Abstract

The Heart of Redness comprises two narrative strands: one which is set only four years after the first democratic elections in South Africa and one that explores the 1856–57 “Cattle Killing Movement” and discloses the early encounters between the Xhosa and the British colonizers. Retrieving the past episode originated in the visions of prophetess Nongqawuse and aligning it with the contemporary discussion surrounding issues of economic and social development raised by the proposal of a tourism project for the village of Qolorha, Mda successfully articulates the complex elements that have marked past and present South African culture and society. In Mda’s novel, the village of Qolorha and the character of Nongqawuse are released from their negative association with one of the most dramatic episodes in the history of the Xhosa and transformed into a tourist attraction that has the potential to contribute to the sustainable development of the local population. Mda’s rescue of Qolorha from the threat of massified tourism, and his recovery of Nongqawuse as a meaningful character for the history of the Xhosa, emphasize the importance of alternative development models and the relevance of revising biased historical narratives that often served manipulative objectives.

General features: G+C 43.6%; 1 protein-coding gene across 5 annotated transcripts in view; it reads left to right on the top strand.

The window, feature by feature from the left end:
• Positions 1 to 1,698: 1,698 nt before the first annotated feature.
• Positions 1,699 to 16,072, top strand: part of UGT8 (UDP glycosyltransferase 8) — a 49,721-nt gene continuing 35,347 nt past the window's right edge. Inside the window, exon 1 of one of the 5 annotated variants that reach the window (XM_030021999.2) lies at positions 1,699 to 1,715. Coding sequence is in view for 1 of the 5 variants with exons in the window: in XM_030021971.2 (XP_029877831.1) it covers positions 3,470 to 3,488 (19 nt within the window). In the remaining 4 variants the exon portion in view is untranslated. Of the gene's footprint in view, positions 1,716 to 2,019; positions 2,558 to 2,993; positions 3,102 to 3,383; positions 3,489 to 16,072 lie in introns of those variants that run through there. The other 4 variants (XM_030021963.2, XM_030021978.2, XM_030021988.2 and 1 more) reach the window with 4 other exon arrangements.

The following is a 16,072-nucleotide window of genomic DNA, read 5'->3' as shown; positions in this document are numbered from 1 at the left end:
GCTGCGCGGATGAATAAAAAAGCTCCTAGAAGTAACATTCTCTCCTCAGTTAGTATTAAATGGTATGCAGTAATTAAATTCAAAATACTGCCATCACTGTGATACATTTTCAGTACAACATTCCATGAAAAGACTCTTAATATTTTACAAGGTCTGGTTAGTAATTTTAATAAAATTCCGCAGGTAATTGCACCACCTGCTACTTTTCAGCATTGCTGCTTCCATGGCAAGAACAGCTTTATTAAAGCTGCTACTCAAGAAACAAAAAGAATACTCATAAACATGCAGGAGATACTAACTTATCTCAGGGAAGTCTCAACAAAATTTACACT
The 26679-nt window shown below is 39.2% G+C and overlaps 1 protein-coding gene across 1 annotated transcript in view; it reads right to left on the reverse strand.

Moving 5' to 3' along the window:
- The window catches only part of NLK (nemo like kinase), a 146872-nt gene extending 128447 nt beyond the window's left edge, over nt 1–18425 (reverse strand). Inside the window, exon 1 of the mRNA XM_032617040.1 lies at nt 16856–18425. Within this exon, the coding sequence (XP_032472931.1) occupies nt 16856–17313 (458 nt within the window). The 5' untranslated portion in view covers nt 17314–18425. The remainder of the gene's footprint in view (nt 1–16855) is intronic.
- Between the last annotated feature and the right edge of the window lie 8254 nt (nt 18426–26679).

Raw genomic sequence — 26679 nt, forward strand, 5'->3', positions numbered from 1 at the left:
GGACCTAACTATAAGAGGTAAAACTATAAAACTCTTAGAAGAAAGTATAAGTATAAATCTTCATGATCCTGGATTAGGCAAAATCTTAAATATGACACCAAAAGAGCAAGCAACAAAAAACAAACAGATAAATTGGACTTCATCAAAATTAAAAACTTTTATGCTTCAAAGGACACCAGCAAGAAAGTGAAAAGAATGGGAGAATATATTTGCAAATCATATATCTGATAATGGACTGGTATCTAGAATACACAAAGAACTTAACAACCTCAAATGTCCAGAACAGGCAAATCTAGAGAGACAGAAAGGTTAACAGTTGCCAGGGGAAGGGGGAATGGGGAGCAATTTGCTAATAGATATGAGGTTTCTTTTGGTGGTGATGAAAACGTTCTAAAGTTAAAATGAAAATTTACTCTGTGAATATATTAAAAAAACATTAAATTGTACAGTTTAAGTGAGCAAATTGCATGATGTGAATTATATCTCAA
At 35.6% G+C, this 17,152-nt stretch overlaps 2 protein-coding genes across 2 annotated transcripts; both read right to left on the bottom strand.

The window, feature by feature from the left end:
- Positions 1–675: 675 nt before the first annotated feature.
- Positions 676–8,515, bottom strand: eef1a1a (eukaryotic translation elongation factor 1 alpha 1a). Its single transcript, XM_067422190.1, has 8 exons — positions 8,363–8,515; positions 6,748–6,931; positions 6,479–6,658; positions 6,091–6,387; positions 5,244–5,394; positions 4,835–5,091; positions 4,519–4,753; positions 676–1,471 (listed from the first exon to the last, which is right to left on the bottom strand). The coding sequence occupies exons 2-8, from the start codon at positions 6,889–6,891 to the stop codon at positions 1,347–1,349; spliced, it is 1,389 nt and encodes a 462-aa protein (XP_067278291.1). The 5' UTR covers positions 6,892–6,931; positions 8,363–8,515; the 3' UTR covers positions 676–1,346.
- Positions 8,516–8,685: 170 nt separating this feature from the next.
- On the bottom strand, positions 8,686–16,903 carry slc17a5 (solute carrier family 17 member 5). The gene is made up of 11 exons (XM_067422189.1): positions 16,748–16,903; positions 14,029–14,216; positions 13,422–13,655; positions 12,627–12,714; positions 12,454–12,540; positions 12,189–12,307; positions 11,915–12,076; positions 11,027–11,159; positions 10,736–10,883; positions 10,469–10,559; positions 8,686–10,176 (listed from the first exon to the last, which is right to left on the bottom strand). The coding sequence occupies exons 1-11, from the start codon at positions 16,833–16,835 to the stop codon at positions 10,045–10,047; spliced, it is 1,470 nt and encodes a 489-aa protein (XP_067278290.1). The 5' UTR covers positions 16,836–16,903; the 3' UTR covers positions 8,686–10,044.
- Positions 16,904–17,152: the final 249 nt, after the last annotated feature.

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Additional Information

ISSN
1920-1222
Print ISSN
0004-1327
Pages
pp. 127-151
Launched on MUSE
2014-02-04
Open Access
No
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